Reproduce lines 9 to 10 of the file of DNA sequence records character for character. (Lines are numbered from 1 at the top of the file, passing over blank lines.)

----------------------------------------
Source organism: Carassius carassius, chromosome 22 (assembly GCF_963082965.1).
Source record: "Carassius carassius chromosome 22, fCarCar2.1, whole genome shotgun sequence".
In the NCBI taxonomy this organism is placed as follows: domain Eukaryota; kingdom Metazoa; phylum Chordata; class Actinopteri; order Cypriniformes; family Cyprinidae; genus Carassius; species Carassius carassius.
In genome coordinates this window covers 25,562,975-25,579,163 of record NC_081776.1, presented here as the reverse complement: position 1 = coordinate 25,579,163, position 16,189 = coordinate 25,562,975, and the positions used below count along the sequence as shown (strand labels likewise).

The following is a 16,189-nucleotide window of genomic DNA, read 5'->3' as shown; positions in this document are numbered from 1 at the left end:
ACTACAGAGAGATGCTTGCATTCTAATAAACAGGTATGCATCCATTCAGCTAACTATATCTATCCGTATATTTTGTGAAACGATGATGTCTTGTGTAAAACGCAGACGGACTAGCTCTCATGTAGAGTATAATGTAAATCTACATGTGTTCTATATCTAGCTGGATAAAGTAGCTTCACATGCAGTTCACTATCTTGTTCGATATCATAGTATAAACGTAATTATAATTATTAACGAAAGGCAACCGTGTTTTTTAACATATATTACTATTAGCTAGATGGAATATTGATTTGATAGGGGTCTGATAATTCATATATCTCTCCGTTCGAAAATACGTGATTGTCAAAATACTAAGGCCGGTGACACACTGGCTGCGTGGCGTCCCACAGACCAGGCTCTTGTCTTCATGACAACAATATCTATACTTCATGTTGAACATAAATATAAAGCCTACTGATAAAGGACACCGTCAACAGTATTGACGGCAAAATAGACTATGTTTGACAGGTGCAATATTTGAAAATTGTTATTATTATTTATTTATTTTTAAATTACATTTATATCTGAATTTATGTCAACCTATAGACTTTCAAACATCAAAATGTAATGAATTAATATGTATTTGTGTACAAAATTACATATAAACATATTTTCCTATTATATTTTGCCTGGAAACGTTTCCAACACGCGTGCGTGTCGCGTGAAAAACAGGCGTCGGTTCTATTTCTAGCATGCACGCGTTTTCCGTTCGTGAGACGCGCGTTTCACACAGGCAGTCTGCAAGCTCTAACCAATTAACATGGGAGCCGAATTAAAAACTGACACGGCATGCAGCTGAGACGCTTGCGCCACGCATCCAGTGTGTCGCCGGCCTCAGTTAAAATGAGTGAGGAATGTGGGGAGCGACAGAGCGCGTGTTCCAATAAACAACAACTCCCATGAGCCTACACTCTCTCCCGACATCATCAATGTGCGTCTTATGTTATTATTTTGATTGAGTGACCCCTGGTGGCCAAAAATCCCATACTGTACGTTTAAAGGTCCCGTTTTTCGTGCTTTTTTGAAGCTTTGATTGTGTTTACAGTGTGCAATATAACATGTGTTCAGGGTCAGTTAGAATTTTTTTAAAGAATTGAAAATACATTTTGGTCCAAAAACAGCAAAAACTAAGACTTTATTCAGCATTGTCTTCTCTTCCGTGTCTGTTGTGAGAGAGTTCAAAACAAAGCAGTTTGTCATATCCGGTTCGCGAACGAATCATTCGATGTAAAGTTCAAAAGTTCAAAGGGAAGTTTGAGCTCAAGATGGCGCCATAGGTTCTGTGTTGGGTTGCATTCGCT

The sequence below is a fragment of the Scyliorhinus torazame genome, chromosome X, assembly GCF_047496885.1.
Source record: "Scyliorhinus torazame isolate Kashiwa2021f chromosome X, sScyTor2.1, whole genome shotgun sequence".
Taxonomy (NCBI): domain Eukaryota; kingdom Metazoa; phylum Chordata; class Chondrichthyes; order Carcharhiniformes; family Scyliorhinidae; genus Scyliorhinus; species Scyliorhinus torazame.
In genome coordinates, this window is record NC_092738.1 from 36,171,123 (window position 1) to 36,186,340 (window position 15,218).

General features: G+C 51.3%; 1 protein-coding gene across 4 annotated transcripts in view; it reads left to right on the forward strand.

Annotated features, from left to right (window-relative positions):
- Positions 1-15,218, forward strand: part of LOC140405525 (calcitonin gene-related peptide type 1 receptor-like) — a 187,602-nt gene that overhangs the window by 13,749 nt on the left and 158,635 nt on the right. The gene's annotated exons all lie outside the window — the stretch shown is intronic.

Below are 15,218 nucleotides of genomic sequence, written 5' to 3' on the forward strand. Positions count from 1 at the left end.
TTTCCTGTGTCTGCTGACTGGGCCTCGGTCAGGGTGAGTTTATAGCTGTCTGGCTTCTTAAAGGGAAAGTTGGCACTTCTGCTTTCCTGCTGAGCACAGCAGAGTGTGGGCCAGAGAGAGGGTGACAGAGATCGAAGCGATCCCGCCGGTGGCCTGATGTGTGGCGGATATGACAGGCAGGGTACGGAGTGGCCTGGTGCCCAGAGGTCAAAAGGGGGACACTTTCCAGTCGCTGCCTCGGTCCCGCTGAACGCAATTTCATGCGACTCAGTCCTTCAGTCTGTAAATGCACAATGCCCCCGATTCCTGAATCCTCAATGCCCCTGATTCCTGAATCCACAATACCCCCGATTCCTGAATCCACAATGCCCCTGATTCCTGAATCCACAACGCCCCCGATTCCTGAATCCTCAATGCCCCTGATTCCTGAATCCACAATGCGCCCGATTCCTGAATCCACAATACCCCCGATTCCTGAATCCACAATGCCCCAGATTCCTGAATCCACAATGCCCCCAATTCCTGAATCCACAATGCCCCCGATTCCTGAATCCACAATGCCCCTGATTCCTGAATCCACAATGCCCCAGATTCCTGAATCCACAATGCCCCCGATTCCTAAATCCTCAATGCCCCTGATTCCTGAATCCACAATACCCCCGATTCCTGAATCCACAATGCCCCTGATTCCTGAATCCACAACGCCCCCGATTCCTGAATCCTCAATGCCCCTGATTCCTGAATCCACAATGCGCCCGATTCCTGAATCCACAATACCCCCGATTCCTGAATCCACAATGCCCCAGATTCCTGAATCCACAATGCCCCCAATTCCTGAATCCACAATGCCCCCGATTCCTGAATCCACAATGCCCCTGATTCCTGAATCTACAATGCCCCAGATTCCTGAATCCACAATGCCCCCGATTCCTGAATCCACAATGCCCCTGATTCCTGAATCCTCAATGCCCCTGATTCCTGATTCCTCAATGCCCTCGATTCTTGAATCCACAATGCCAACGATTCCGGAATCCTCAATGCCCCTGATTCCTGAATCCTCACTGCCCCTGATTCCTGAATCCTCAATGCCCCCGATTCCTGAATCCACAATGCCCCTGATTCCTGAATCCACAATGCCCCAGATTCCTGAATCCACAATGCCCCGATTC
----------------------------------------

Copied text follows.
Taxonomy (NCBI): domain Eukaryota; kingdom Metazoa; phylum Chordata; class Chondrichthyes; order Carcharhiniformes; family Scyliorhinidae; genus Scyliorhinus; species Scyliorhinus torazame.
In genome coordinates, this window is record NC_092738.1 from 36,171,123 (window position 1) to 36,186,340 (window position 15,218).